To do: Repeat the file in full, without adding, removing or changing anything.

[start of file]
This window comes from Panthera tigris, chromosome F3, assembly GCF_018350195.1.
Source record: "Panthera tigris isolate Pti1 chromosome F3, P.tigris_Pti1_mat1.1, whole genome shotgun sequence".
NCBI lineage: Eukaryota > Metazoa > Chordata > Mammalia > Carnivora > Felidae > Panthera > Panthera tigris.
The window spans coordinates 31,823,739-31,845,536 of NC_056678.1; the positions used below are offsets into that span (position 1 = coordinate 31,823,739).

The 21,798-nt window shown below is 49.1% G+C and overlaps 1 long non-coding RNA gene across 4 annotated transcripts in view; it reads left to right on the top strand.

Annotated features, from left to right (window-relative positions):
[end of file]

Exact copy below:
This window comes from Panthera tigris, chromosome F3, assembly GCF_018350195.1.
Source record: "Panthera tigris isolate Pti1 chromosome F3, P.tigris_Pti1_mat1.1, whole genome shotgun sequence".
NCBI lineage: Eukaryota > Metazoa > Chordata > Mammalia > Carnivora > Felidae > Panthera > Panthera tigris.
The window spans coordinates 31,823,739-31,845,536 of NC_056678.1; the positions used below are offsets into that span (position 1 = coordinate 31,823,739).

The 21,798-nt window shown below is 49.1% G+C and overlaps 1 long non-coding RNA gene across 4 annotated transcripts in view; it reads left to right on the top strand.

Annotated features, from left to right (window-relative positions):